Last year was a year of decreased capital spending on equipment. This forced various equipment manufacturers to look for new opportunities to keep the momentum going. These companies are looking for expansion in the Asia-Pacific and Latin America, either through joint ventures or through acquisitions.
Towards the end of 2012, the industrial numbers seemed to be improving gradually. Industrial Production rose by 1% and manufacturing output rose by 0.2%. At the same time, there was an increase of 13% and 6% in industrial machinery and mining equipment shipments respectively.
This improvement in industrial and mining machinery can be seen as a silver lining for the growth of machinery companies. Below, I have discussed three companies, which deal in industrial as well as farming equipment. Let's analyze their stocks and find out whether there exists an opportunity for the investors or not.
The Manitowoc Company - Margin enhancement and debt reduction
Manitowoc reported its fourth-quarter 2012 results with total sales up by around 10% to $1.13 billion. This was mainly fueled by its cranes segment, which posted an increase of 12% year-on-year in sales to $767 million. This increment resulted from strong sales in the domestic market, and increasing demand from the emerging markets. Sales in the company's food-service segment grew 7% because of the stable growth and the continuous innovation in the product line. Management guided that in 2013, crane revenue will grow in high single-digit and food service growth will be in mid single-digit as well.
Moving forward, future orders for cranes fell around 20%, due to the concerns of the fiscal cliff and pricing issues. However, the company is continuously focused on expanding its margins in cranes through various initiatives. Various measures such as pricing, cost takeout, and manufacturing efficiencies are already implemented by the company. These initiatives will drive more than 30% of incremental margin in 2013.
Another favorable factor for investors is its debt reduction plan. Manitowoc has a high amount of debt load, which restrains it from investing in other businesses or return cash to its shareholders. The company repaid around $80 million of debt in 2012, bringing down the total amount of debt to $1.8 billion.
Recently, the company sold its Jackson warewashing business for $26 million. This sale will help Manitowoc to focus on its core food-service segment in a better way. Proceeds from this sale will be used to pay the long-term debt of the company. I expect it to reduce its debt level by around $200 million in 2013.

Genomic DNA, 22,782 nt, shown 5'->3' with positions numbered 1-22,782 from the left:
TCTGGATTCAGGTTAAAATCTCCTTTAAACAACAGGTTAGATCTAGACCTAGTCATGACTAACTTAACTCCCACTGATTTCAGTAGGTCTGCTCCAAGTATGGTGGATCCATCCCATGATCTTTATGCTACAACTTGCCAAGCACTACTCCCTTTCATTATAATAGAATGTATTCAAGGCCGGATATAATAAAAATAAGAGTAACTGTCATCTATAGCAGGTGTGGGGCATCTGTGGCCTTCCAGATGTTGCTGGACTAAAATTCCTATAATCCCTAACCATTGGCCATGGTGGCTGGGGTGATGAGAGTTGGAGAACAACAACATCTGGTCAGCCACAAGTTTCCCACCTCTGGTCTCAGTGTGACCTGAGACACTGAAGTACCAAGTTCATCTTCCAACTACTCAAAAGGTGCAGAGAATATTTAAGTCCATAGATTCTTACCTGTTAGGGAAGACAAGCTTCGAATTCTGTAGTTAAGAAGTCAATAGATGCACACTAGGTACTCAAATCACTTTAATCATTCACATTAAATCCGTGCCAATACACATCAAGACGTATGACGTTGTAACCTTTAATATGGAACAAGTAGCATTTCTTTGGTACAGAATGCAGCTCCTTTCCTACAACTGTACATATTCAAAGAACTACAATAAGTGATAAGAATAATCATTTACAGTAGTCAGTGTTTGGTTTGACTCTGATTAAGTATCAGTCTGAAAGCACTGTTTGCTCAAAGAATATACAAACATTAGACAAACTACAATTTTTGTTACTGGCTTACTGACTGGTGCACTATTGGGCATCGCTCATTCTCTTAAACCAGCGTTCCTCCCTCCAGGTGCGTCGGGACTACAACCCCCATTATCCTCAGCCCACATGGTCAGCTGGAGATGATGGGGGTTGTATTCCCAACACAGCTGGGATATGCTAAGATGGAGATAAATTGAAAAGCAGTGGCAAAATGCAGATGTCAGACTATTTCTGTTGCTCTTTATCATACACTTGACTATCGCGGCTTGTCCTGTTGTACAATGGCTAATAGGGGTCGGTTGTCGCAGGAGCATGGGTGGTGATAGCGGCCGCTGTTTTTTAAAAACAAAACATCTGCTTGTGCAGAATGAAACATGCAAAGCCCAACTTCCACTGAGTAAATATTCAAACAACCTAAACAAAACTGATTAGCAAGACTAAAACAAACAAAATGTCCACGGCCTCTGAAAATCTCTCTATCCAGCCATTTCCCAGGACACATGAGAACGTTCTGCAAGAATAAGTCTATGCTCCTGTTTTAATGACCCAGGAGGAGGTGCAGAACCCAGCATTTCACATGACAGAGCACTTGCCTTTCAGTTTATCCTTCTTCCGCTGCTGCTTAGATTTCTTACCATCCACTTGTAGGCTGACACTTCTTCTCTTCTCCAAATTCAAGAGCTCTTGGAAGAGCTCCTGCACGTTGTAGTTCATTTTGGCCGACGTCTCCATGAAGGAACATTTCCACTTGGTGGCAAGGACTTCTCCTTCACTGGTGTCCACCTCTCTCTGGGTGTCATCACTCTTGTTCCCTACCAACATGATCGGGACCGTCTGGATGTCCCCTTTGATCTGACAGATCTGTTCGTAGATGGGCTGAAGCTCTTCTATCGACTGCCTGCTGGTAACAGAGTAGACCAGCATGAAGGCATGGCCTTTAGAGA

Overall, I believe Manitowoc is on track with its debt reduction plan which will be a positive sign for its shareholders. Moreover, the improved margins will further the profitability of the company in 2013.
Joy Global - All eyes on China
Joy Global reported its results for the first quarter of 2013, with net sales increasing by just 1% to $1.1 billion. The upside was driven mainly by higher sales of surface mining equipment, which rose by 13.7%. However, this was offsetted by declining sales in underground mining equipment by approximately 7.7%. The company also lowered its cost base by 8.2% to $ 157.3 million, which helped it in coping up with margin pressures.
Joy has increased its exposure in China, which is the world’s fastest growing coal mining market. As demand improves in China, Joy plans to increase its equipment manufacturing capacities at its International Mining Machinery (IMM). Joy is using its technological advantage to improve the quality of IMM's products. Currently, IMM contributes around 20% to Joy’s sales, and the company is targeting at taking it to around 60%.
Through IMM, Joy will enhance its export activities to other developing markets, and it will be also be able to penetrate the local mid-tier market. I expect 2013 to be a recovery year for Joy Global. The rising demand for electricity in China will increase coal mining activities that will lead to improved demand for Joy’s products.
Joy being the largest supplier of mining equipment in China has a huge scope to even increase its after-market business. After-market revenue constitutes earnings from parts sales, machine rebuilds and service revenue. The after-market business contributed around 52%, or $2.8 billion, to the company's revenue in 2012. Joy is aiming to further increase that share to around $4 billion in revenue by 2017. Increased exposure to after-market business provides downside protection for backlog cancellations. I believe this measure could prove beneficial in the long-term for the company.